He grew up in a house without books.
He rose above the emptiness of the miles of trailers and junk yards that distinguished his West Texan upbringing to become a well-known author, poet, and professor.
Christian Wiman, past editor of “Poetry” magazine, read from poetry and prose exploring the connections between art and faith on Sept. 12 and 13 at Phillips Auditorium, in connection with Hillsdale’s Visiting Writers program.
Wiman’s career has included the publication of several well-regarded books and the opportunity to teach at many distinguished institutions, including his current position at the Yale Divinity School and the Yale Institute of Sacred Music.
“Mysteries can become integral parts of your faith that don’t have to be solved,” Wiman said of his writing and his faith, which have been influenced by difficult times in his life.
Wiman was told on his 39th birthday that he had a rare, mysterious, and incurable form of blood cancer. That Sunday was when Wiman made the decision to revisit his faith, after nearly two decades of straying from his Southern Baptist upbringing.
“A part of his appeal to me, a Christian, is that his work engages with the elemental issues of faith and doubt that should concern any thinking individual,” said John Somerville, professor of English and head of the Visiting Writers Program, which has hosted well-known writers, including B.H. Fairchild, who grew up in the same town as Wiman. “Mr. Wiman offers our students the chance to hear and read serious poetry written by an individual of our own generation, not by someone out of the past and as an object of study.”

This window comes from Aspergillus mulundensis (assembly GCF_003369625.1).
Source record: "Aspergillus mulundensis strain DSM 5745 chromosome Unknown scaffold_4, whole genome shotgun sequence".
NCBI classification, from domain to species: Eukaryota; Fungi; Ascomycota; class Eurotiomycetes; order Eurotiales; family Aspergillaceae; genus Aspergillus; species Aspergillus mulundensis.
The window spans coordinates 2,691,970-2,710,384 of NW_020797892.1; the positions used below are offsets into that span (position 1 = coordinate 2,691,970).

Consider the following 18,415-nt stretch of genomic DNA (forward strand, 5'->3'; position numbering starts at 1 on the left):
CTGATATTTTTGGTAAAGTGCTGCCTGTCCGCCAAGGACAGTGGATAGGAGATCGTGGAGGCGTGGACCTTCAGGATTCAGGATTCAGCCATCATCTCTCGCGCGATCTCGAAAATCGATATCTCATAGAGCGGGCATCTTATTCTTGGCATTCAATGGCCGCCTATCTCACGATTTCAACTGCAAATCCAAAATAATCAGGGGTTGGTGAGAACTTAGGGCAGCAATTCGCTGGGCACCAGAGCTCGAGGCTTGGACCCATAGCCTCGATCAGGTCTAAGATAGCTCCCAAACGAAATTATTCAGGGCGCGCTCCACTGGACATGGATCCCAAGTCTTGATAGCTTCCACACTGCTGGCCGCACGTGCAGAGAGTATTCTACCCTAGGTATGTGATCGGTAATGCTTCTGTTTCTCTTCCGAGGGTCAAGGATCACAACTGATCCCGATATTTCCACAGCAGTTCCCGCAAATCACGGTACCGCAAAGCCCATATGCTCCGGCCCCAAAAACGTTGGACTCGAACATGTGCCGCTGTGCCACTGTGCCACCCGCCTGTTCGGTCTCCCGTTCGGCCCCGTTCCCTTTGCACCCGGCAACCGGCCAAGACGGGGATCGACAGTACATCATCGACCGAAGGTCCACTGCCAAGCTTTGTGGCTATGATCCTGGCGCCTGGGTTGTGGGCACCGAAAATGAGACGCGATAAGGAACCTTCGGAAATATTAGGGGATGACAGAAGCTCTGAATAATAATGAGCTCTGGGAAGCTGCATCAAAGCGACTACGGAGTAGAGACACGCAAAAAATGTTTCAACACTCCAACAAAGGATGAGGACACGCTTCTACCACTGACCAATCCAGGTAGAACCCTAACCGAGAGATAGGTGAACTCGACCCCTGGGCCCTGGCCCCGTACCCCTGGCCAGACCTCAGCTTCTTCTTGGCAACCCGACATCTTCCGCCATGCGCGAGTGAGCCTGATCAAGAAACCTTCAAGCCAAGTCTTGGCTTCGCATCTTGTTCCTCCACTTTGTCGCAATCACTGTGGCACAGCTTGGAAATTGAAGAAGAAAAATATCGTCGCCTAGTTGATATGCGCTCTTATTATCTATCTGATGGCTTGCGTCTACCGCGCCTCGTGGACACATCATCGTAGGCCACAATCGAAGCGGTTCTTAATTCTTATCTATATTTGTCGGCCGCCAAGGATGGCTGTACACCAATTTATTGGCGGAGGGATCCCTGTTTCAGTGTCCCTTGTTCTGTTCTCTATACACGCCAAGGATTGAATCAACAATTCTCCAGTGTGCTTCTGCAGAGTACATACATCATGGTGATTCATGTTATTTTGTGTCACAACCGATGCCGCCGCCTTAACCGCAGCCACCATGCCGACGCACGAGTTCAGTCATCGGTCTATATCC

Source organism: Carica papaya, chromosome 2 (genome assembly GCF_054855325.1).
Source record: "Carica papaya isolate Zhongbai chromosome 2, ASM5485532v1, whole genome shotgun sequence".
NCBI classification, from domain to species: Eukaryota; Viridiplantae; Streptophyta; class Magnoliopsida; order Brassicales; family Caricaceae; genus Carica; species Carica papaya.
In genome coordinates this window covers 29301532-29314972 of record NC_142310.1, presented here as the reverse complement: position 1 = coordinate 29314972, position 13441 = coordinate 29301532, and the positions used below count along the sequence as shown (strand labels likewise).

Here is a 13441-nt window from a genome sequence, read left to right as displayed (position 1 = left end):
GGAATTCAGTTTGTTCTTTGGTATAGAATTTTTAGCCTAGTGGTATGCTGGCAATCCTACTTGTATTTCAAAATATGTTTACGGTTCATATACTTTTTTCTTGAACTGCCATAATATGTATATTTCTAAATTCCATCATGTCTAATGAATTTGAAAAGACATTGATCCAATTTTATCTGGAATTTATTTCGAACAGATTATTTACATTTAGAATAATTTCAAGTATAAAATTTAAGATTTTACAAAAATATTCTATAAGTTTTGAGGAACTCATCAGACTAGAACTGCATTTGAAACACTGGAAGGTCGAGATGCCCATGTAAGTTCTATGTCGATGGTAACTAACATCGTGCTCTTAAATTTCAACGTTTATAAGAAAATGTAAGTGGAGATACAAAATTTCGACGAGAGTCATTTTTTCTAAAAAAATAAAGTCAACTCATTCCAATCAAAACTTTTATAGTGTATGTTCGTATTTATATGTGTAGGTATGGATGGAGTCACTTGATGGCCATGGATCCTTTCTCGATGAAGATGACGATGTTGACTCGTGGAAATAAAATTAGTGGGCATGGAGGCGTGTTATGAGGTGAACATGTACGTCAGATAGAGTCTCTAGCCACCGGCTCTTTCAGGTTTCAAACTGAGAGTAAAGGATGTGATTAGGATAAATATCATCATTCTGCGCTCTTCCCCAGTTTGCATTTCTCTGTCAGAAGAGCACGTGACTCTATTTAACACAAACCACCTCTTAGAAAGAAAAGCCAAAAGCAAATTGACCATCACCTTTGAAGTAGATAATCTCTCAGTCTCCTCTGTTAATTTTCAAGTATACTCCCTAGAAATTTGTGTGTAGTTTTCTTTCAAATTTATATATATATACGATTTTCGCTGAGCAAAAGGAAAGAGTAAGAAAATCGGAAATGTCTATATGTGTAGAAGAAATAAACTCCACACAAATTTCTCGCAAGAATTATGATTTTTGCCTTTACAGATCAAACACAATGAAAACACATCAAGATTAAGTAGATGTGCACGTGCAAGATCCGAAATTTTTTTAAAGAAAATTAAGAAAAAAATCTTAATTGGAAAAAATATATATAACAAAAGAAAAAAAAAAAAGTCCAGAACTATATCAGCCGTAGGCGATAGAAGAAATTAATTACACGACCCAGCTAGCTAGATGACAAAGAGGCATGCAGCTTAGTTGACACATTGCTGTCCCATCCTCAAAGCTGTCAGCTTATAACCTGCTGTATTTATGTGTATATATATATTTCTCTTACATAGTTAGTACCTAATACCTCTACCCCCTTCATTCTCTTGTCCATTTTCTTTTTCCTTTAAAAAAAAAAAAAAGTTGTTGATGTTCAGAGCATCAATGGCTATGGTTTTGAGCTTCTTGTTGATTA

The driving purpose for his poetry, Wiman explained in his reading Monday night, comes from a desire to find the ways that faith can appear in new forms in art. Both nights shared the same message behind his poetry — to transform the mundane into something of religious importance.
“He deals with many issues that our students have encountered in their own lives, though he does so with an intelligence and beauty that is far beyond our ordinary capacities,” Somerville said.
The most remarkable part of his mindset is that even as he acknowledged his own mortality, he found a way to see more beautiful moments in life than he had noticed before. All of his experiences, from growing up in the undereducated communities of West Texas to raising two daughters while battling cancer, have provided immeasurable inspiration for his faith and his poetry.
“I thought the best part was that he used his own poetry in it,” senior English major Sarah Reinsel said. “He would give backstory about the poetry that he created.”
The wisdom Wiman has gained from his own struggles has led him to give students this advice: “Have a community of people. You must have a community. If you’re a writer or a believer, you must have a community.”
Even this advice, Wiman explained, came from discoveries found in poetry.
“God goes riven into every single being,” Wiman’s voice resonated through the auditorium. “God goes belonging to every riven thing.”